“I didn’t… I didn’t mean it, Ralts. I was just…” Ela said before trailing off. The Ralts’ eyes never left Ela’s. They both batted away tears, but neither would look away. “I’m just so scared…” Ela sobbed.
The ghost of Korra took a step closer to Ela and bent down to be at eye level with the young girl. “Fear is not weakness, Ela. Fear is strength. What Raava asks of you is no easy task. The fate of the world and all her inhabitants rests in your hands. You are the only one who can save us. And this decision, to go with your mentor and face imminent death or stay with your mother and allow the world to crumble around you, will decide it all.”
“But I don’t know what to choose. Can’t you just tell me?” Ela shakily asked.
Korra shook her head. “Not even Raava can see the outcomes of your decision. It is up to you and only you to choose.”
Ela turned away from Korra and took a deep breath. The Ralts was still stumbling backwards, her bottom lip quaking, but Ela gave a faint smile and stepped closer towards her spirit. Ela grabbed the Ralts and held her tightly.
“I can’t save the world,” Ela whispered.
Korra hesitated then nodded. “You can. You just need to trust the spirit that guides you. Not me, not the avatars of the past, not even Raava herself. Look to yourself.”
Ela sighed. “But I don’t --”
“Look to your Ralts then,” Korra interrupted. “Let her be your guide, act on her behalf. She is wise, and though she does not know the impact of your decisions either, she will lead you. And anywhere you go, the world will follow.”
Ela looked away from the avatar and glanced down at the Ralts. She had stopped crying entirely. Her thick green locks of hair had parted, and Ela spotted a pair of vibrant red eyes that beamed with a smile. Ralts leapt out of Ela’s arms and landed on the ground, standing proudly with her arms at her waist. For once, Ralts didn’t stumble over her dress, and the wintry sun gazed down upon the spirit with admiration.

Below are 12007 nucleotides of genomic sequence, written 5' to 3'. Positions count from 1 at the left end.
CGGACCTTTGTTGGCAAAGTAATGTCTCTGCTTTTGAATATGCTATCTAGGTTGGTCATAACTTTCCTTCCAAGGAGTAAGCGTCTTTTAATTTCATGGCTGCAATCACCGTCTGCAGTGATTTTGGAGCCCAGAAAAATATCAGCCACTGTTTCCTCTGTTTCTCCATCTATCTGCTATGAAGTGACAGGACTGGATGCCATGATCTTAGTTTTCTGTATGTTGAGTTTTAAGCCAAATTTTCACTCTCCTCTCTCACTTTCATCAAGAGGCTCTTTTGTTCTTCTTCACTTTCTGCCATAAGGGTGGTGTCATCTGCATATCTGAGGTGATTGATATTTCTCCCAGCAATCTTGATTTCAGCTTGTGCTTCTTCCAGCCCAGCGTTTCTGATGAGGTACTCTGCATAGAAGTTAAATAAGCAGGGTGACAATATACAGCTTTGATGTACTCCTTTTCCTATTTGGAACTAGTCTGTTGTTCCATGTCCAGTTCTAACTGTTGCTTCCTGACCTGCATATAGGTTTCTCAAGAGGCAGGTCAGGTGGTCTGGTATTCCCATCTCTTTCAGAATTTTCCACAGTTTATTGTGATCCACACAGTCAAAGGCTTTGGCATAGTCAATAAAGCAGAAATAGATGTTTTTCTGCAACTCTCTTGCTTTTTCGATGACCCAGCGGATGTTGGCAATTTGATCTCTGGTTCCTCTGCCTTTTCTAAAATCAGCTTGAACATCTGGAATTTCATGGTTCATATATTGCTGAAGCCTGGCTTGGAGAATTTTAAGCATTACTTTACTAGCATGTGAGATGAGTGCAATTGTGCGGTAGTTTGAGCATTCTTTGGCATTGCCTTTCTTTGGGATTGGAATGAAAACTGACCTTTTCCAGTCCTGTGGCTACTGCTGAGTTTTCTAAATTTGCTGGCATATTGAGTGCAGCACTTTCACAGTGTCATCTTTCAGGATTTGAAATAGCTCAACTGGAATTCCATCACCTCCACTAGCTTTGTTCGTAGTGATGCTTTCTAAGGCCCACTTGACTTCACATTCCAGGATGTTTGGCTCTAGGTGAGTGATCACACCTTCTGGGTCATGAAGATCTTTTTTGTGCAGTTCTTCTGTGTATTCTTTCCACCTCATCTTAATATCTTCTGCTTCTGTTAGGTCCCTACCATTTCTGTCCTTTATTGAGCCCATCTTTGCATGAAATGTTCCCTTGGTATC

Ela was silent. Her tears had washed away. She smiled at the spirit that stood before her. It hadn’t dawned upon Ela earlier, but this was her world. The Ralts that had stumbled into Ela’s life was her entire existence. It didn’t matter what Ela’s decision was. As long as Ralts would continue to stumble and murmur and squeak, it didn’t matter what happened to the world.
“I still don’t know,” Ela said after a long pause.
“Then you have your answer,” Korra said. As Ela turned to face the avatar, she realized that Korra had disappeared. Ela was alone in the clearing once more.
She heard the impatient whinny of the sky bison from outside her fortress. With a sigh, Ela dropped the Ralts from her shoulder. She would have to face the bison she so despised sooner or later. With a firm jab of her hand to the ground once more, the rock walls receded back into the earth. The piercing winter breeze sliced through Ela again, but this time, the cold barely seemed to bother her. She stared at the sky bison with angry determination.
"So have you made your decision?" came the demanding tone of her mentor. Ela turned around slowly to see them both, mother and mentor, staring at her with cautious eyes. No longer did her mother cry, and no longer did her mentor furrow his brow. They both knew she had made her choice, and nothing could change it.
Ela hesitated before smiling. She turned away from both her mother and mentor, staring adamantly towards the sun who had already begun its descent into night. The drifting snow had finally ceased, as if the entire world was waiting for her decision. And for once in all her life, Ela knew exactly what she was doing.
"I'm ready. Ralts, lead the way."
Stepping forwards, the Ralts nodded to Ela and gave a brief smile. She lead the way, stumbling around blissfully. It didn't matter where Ralts was going. And Ela didn't care. It didn't matter where she was going.
She had made her decision, and no doubt, the world would follow behind her.